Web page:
Creating a sustainable lifestyle takes a lifelong commitment – to learning, experimenting, exploring, committing to increasingly sustainable practices and, above all, loving. Because beyond all of the frightening news; beyond the frustrating politics; beyond the failed international agreements, there is one question – how do you want to live your life? With fear – or with love? The fear route feels defeated and helpless and frustrating. The love route, on the other hand, feels grounded, purposeful and hopeful.
At its essence, it is the route of living by the Golden Rule, a central tenet across all major religions:
In everything, do to others what you would have them do to you, for this sums up the Law and the Prophets.
~ Christianity (Matthew 1452)
What is hurtful to yourself do not to your fellow man. That is the whole of the Torah and the remainder is but commentary.
~ Judaism (Moses 6)
Do unto all men as you would wish to have done unto you; and reject for others what you would reject for yourselves.
~ Islam (Moses 6)
Hurt not others with that which pains yourself.
~ Buddhism (Moses 7)
Tzu-Kung asked: "Is there one principle upon which one's whole life may proceed?" the Master replied, "Is not Reciprocity such a principle? – what you do not yourself desire, do not put before others."
~ Confucianism (Moses 7)
This is the sum of all true righteousness – Treat others, as though wouldst thyself be treated. Do nothing to they neighbor, which hereafter thou wouldst not have they neighbor do to thee.
~ Hinduism (Moses 7)
It is such a simple principle – and yet if it is extended to include all living beings (an essential component of sustainability), it requires a complete shift in how we live our lives. Because we do unto others all day long – through the clothes we buy, the energy we use, the food we eat, even the toothpaste we brush our teeth with. Every choice we make impacts others – through its creation, its distribution, its use and its disposal. And most likely we'll never know – or even see – who we are impacting. But they are out there, nonetheless, suffering – or thriving - based on our choices.
Because we live in such a global, profit-at-all-costs world, the number impacted is astounding – hard to grasp really. One detailed life cycle analysis of aluminum cans, for example, documents the steps required to manufacture, sell and dispose of an aluminum can and the resulting impacts:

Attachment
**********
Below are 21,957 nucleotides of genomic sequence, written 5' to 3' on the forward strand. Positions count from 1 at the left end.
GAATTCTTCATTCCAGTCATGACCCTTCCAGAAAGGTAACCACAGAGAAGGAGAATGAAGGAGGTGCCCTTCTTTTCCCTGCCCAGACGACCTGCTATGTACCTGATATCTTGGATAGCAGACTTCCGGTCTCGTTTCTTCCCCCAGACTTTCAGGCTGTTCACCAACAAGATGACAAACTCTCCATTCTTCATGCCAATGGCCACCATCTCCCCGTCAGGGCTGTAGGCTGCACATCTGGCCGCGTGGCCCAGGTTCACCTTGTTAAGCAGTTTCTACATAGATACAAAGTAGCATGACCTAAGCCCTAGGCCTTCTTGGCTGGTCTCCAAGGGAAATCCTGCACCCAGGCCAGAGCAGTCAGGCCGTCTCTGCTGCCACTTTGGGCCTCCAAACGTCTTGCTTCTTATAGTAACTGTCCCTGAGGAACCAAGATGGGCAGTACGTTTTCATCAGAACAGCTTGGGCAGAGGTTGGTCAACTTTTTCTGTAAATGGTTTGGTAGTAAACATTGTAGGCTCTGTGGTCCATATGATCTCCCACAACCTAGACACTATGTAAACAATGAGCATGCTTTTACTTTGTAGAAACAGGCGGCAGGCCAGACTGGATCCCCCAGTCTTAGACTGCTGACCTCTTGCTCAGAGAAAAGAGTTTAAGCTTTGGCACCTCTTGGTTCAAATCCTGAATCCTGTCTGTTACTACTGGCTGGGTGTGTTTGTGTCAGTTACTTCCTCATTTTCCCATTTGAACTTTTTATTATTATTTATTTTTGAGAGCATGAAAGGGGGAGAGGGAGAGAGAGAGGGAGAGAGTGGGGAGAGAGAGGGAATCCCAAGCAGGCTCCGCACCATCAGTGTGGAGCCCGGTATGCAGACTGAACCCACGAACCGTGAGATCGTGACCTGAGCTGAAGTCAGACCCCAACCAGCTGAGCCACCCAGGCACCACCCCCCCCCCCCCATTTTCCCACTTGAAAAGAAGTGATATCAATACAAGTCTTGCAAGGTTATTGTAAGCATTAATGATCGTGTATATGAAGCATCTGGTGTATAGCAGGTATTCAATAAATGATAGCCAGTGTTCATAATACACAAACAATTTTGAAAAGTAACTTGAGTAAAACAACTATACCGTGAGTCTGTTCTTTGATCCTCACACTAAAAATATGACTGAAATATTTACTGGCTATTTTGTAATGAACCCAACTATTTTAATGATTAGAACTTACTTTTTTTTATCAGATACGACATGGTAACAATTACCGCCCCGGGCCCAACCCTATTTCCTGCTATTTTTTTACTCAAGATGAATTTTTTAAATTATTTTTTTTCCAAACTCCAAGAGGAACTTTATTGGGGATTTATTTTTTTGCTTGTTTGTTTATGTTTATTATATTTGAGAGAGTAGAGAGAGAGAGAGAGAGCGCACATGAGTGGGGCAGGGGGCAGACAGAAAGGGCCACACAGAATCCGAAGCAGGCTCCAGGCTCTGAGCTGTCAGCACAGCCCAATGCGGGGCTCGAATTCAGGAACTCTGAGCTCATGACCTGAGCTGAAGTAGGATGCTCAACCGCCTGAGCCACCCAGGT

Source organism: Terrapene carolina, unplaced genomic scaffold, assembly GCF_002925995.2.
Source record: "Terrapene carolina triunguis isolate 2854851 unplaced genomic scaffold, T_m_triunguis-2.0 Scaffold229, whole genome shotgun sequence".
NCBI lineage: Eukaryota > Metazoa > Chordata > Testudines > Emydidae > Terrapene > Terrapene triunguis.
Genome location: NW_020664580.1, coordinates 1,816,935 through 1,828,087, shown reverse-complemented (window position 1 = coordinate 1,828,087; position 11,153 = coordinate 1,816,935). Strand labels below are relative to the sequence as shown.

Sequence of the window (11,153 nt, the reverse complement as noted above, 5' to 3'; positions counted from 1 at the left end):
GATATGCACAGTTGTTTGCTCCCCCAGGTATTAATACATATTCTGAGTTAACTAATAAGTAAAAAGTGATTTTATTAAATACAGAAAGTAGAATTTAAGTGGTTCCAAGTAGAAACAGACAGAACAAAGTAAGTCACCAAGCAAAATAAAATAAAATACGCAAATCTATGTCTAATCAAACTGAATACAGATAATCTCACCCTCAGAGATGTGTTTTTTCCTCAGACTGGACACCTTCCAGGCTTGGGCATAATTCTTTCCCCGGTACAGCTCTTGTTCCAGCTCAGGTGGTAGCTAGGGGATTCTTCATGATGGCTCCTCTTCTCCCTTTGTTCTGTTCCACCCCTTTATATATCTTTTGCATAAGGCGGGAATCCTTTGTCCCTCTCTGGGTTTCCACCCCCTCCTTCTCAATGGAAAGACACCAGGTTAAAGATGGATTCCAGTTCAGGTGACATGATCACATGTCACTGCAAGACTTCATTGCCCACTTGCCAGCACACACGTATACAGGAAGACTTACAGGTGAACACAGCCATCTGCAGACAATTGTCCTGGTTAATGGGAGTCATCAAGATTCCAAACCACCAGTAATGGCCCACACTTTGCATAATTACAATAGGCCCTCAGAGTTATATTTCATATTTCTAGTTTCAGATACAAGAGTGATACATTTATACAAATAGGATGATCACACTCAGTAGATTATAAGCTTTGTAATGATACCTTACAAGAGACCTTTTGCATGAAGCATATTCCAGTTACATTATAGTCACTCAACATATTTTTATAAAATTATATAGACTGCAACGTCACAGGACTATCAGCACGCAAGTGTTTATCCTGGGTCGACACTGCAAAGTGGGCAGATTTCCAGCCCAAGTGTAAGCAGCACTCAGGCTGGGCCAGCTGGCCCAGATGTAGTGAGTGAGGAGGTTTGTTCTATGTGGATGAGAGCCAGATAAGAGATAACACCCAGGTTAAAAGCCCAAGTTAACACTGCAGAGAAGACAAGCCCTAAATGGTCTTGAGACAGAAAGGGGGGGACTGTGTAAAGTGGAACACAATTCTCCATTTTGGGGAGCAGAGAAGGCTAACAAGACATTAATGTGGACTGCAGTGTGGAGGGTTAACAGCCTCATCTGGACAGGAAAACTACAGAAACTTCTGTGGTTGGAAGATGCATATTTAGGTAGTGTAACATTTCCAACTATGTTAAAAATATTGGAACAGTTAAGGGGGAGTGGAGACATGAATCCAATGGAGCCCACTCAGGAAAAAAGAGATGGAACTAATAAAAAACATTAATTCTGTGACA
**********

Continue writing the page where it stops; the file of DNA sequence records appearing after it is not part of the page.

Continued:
At every stage in the life cycle of this product, humans and other animals and plants are negatively impacted – through destruction of habitat; exposure to land, air and water pollutants and, for humans, potentially low wages and unsafe working conditions.
In all, the production of an aluminum can requires over 60 different types of raw or processed materials and creates over 75 different types of pollutants. The material inputs and manufacturing equipment also have their own life cycle impacts.
Manufacturing an aluminum can causes increased global warming, acidification, eutrophication, low level smog, and ozone layer depletion.
Story of Stuff author, Annie Leonard adds:
["A single-use, single-serving aluminum can"] is one of the most energy-intensive, CO2-producing, waste-generating products on the planet. . .Aluminum smelting requires more energy than any other metal processing on earth. . .[and produces] perfluorocarbons (PFCs) – these are the most noxious of greenhouse gases, trapping thousands of times more heat than carbon dioxide. . .It's estimated that more than a trillion aluminum cans have been trashed in landfills since 1972." (Leonard 64-67)
And that's just an aluminum can.
So choosing a life of love requires a lot of work – a lot of rethinking – a lot of soul searching. The question we have to answer in every choice we make is: how loving do we really want to be? And how inclusive do we want to be in our love? Living, of course, involves impacting others – all of life impacts others. But is our impact unnecessarily harmful – or is it based on a conscious choice which minimizes harm done and maximizes benefits?
Looking back at the Golden Rule, we all want our homes protected, our neighborhoods unpolluted, a plentiful supply of safe drinking water and food – and knowing that our future is secure. And we want others to make choices that ensure we have these things. The loving approach to life, then, is to offer that same level of care back to others.
It quickly becomes clear then that choosing a life of love requires us to change just about every aspect of our lives – to change how we spend our days. It involves shifting our lifestyle away from consumption and toward more sustainable activities such as:
The inevitable question arises then – 'but will I be happy living this new way?' Fortunately, the answer is a resounding yes! Happiness studies have exploded over the last decade and have found a great deal of evidence linking altruistic and sustainable behavior to happiness:
At least two studies of groups that chose to change their lifestyle to achieve personal values such as "environmental friendliness" and "voluntary simplicity" found that both experienced higher levels of well-being. (Bok 22)
"I live in a tight community...it’s really just a bunch of friends who chose to live near one another – really near, like next door...We share a big yard; we often eat meals together...we share Stuff all the time...Once, after my daughter begged me to let her try skiing, I sent an email out to my community members asking for advice...when I got home from work the next day, there were three bags full of children’s ski equipment and clothes waiting for me on the front step...Because we share and borrow many of the things we need, we are able to consume less Stuff. Because we provide one another with services like baby-sitting, repairing and listening, we pay less for services than others do." (Leonard 237-238)
~ Story of Stuff movie producer and author Annie Leonard
In a 2004 study by The Center for New American Dream, 90% of people who said they had downshifted their lives were happy with their decision (even though 60% said they missed the extra income). ("New American" 11)